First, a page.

phranque - 12:43 pm on Mar 27, 2013 (gmt 0)
welcome to WebmasterWorld, Shai!
So, even if I get the verification to work, I am still left with a problem right? Would you expect the current number of the .co.uk pages indexed to just start to drop over time as google is no longer able to crawl them?
yes you will still have a problem if google can't crawl the .co.uk urls.
are any .co.uk urls indexed? (using a site:example.co.uk search)
are they in the google.co.uk index and/or the google.com index?
Is there any way round this? Or do I just tell the client to buy the .com and have a example.com/en. and example.com/ie/ directories?
ideally the client would keep example.ie and example.co.uk for the country-code specific regions for which they are intended, and also use example.com to serve content for ROW (the "rest of the world").
continuing ideally, these domains would each contain unique content based on the intended audiences.
then host the example.ie and example.co.uk domains within their intended countries and host the example.com domain in the US.
but first fix the automatic redirects based on visitor location - your problem is described in the blog post linked below.
Official Google Webmaster Central Blog: Working with multilingual websites:
If you’re going to localize, make it easy for Googlebot to crawl all language versions of your site. Consider cross-linking page by page. In other words, you can provide links between pages with the same content in different languages. This can also be very helpful to your users. Following our previous example, let’s suppose that a French speaker happens to land on http://example.ca/en/mountain-bikes.html; now, with one click he can get to http://example.ca/fr/vélo-de-montagne.html where he can view the same content in French.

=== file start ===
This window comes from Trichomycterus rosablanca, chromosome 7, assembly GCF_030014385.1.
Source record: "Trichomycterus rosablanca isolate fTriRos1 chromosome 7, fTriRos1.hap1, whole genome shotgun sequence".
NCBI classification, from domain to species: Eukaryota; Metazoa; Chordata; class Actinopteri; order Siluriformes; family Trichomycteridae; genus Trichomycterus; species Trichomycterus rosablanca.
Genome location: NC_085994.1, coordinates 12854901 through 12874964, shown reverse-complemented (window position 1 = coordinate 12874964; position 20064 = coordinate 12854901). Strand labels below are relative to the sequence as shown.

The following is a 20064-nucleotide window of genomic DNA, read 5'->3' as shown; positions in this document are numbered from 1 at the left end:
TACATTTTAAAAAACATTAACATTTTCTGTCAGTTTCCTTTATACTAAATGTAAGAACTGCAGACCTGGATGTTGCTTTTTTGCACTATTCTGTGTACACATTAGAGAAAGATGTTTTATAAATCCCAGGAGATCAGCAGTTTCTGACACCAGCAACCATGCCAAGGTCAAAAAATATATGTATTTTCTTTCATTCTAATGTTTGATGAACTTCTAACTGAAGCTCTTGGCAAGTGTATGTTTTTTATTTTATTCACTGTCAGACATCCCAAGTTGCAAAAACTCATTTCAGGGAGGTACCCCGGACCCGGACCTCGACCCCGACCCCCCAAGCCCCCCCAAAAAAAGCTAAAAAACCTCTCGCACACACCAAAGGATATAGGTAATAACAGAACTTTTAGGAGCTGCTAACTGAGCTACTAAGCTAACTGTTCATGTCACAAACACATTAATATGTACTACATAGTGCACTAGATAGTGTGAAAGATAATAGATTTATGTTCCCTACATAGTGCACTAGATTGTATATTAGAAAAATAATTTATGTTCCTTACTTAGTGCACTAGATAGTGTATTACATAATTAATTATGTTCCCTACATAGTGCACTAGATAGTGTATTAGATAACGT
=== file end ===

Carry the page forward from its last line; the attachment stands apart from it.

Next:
To make all of your site's content more crawlable, avoid automatic redirections based on the user's perceived language. These redirections could prevent users (and search engines) from viewing all the versions of your site.
in your case the language is irrelevant but the technical issues are similar.
you should also read this blog post to understand the issues.
Official Google Webmaster Central Blog: Working with multi-regional websites:
you might consider using the link rel alternate hreflang element to cross-reference the various versions as described in the blog post linked below and mentioned in the quote above, but you'll still have to fix the redirect problem so that googlebot can request the other linked versions of each page.
Official Google Webmaster Central Blog: New markup for multilingual content: